Patina Or Rust? 1954 Ford F100

Right on the edge between the common perception of patina or rust, this 1954 Ford F100 pickup has obviously been used but not used up. It’s being auctioned here on eBay, with bidding that has risen to $3,000 after 10 bids and there’s no reserve to meet. The truck is currently in Yucaipa, California, and I’m waiting for you to say “that’s a lot of rust on a California truck!” Remember, California is a big state with a big coastline, and there’s no telling where this truck has been (although it does come with black plates, so it’s been in the state for a long time!

While we don’t know a whole lot about this truck, we do know it hasn’t been on the road since 1973. Naturally, it’s a non-runner now as well. It’s interesting to see how the truck has faded — do you think the greenish blue or the lighter color is the original one? I don’t know what primer was used on these trucks and was unable to find it in my reference sources. Anyone know?

Obviously the rusting on this side looks a little different, and that left rear wheel certainly doesn’t match the others. As a matter of fact, the seller tells us the truck is currently standing on at least 2 vintage Atlas bias-ply tires (presumably the other two are radials), so plan on tires and at least one wheel to change.

This close up picture of the roof gives you a better idea of the depth of the rust (not too bad). I’m still not sure if the lighter color is the primer showing through or not.

The inside doesn’t help much, with a light blue-green in this picture over most of the metal, but the very rear of the cab is painted a darker light blue. It also looks like the original bench seat was still present when that part was painted. Currently the truck has early Mustang bucket seats; a choice that would be oddly expensive now but I’m sure made sense at the time.

I’m sure this isn’t the original Ford V8, but I’m not sure exactly what vintage it’s been replaced with. Got an idea? Be sure to tell us in the comments. And, finally, I ask you, our readers: is this patina to be preserved or is it rust that should be eradicated? Inquiring minds want to know!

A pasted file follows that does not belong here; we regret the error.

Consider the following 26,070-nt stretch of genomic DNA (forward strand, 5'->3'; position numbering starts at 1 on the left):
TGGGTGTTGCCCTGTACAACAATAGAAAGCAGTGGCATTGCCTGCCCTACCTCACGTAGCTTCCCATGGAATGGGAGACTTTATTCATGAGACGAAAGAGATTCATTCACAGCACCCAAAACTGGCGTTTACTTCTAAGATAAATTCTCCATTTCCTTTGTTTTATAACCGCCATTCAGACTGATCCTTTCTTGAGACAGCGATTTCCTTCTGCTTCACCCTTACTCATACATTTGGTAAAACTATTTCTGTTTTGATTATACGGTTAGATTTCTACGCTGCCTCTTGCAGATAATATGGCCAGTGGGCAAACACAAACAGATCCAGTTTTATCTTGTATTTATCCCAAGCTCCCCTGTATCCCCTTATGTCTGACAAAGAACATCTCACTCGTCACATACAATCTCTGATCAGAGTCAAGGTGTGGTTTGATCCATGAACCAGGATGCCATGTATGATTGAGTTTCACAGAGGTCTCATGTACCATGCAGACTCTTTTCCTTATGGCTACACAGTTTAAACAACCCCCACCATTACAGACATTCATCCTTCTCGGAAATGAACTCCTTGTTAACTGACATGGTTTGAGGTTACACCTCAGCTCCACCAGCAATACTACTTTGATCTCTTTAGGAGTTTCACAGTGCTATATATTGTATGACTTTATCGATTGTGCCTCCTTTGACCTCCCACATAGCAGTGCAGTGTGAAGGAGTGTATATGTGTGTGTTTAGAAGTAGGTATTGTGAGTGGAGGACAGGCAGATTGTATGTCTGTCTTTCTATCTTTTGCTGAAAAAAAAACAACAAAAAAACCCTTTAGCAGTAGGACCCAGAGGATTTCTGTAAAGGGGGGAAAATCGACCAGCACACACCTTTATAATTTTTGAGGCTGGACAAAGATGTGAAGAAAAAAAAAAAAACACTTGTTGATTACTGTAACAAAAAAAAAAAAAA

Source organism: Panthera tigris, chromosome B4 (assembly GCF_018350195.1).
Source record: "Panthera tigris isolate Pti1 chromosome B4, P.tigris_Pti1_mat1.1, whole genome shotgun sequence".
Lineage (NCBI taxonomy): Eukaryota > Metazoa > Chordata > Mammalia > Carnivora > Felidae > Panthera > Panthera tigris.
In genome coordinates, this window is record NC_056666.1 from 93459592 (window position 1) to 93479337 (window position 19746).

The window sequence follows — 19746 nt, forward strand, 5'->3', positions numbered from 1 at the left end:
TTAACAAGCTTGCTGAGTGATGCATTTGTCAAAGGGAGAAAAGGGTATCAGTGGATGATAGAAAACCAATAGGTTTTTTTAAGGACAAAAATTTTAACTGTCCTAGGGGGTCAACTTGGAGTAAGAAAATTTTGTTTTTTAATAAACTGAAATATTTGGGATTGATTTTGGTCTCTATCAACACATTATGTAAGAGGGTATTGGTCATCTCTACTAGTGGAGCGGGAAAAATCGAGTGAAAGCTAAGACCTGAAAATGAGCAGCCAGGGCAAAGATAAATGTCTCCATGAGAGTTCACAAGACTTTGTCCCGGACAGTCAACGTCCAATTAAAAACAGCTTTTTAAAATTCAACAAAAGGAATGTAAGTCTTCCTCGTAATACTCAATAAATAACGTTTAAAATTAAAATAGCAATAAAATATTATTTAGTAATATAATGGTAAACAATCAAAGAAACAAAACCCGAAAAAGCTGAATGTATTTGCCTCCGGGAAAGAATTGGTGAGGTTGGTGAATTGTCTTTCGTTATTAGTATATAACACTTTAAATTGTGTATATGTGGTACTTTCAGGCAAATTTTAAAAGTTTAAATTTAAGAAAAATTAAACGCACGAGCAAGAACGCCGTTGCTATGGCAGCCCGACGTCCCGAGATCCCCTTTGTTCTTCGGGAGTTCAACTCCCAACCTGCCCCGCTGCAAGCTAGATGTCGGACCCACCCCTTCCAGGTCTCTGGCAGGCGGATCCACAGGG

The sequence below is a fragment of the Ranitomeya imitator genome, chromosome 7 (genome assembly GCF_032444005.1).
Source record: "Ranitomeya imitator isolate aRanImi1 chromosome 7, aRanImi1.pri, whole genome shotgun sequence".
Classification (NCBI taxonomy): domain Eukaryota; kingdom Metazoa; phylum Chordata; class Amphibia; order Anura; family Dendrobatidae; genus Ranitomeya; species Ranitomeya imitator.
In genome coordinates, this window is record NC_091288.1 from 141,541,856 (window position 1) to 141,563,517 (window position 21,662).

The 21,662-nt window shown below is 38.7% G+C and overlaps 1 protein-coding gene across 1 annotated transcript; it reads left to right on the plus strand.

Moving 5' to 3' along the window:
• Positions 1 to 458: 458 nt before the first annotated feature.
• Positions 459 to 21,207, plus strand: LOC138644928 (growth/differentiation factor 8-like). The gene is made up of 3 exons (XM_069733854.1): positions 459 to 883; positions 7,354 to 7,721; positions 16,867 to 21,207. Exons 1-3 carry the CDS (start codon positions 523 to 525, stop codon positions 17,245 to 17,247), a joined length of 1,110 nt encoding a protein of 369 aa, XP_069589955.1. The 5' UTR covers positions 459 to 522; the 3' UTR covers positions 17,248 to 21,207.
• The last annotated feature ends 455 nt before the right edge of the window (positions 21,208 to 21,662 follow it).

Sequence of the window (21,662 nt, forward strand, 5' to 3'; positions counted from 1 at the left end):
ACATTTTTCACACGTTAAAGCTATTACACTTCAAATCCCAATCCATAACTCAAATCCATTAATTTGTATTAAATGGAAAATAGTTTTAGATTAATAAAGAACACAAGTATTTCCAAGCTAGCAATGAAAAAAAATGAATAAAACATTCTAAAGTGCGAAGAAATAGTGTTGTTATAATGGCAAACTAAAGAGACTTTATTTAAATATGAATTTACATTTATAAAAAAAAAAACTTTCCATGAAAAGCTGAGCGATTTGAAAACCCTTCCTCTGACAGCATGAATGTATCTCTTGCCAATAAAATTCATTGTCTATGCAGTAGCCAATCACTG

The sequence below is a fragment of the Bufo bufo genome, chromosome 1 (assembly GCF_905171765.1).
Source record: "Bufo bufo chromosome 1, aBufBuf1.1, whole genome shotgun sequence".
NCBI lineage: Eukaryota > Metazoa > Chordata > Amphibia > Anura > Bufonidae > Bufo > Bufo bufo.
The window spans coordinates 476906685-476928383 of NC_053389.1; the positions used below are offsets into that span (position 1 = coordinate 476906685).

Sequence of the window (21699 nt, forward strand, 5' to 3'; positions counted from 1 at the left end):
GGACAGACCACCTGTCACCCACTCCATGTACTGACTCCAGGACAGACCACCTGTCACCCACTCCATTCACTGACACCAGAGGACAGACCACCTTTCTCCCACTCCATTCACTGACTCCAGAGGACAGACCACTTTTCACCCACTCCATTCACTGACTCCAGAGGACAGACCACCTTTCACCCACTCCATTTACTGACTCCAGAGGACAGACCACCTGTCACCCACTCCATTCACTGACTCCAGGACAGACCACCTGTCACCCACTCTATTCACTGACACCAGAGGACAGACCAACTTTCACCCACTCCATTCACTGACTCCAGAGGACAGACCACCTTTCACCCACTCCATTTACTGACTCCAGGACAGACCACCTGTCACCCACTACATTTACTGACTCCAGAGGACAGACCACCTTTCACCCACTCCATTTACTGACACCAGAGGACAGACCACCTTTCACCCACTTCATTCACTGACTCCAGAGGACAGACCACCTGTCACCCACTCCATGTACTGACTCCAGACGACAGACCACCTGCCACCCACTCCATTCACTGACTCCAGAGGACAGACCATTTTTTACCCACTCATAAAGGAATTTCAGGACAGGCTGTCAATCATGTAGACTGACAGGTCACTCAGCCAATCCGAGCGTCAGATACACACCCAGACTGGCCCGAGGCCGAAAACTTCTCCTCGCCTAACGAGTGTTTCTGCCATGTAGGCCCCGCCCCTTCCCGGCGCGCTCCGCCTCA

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  1. Derek

    That thing passed the “patina” stage a looooong time ago. Now it’s just a rusty old truck. I like it but it’s still just a rusty old truck.

  2. JW

    I like these trucks but I think if you sandblasted that roof you would have a swiss cheese sunroof. As much as I like it I would pass for one in better condition for a little more money.

    • Fred w.

      Steel used in this vintage truck is very thick. More likely if you blasted the roof (with pecan shells or glass beads) you would be dealing with rough texture from the rust, but not a lot of holes.

      • Davis

        Amazing how an older vehicle with the thicker steel can sit in a farmer’s field for decades with no paint left and not develop holes. I have to be careful polishing my ’13 Silverado to not press too hard and dent the sheet metal.

      • Classic Steel

        No not sitting in Fields just unfortunately a barn with a leaking roof!😜😆😁😄😃😀

  3. Rube Goldberg Member

    Being blue, I’m sure it’s a 352/390 and with clutch pedal down to the floor ( and no shift linkage) it could be an automatic. Those motors were a dime a dozen years ago. Somebody’s little hot-rod truck. It’s not the surface rust on these, it’s the cab mounts and cab corners that are important and this looks good. Great for resto or as is. Be nice if someone would have oiled the hood hinges before closing it.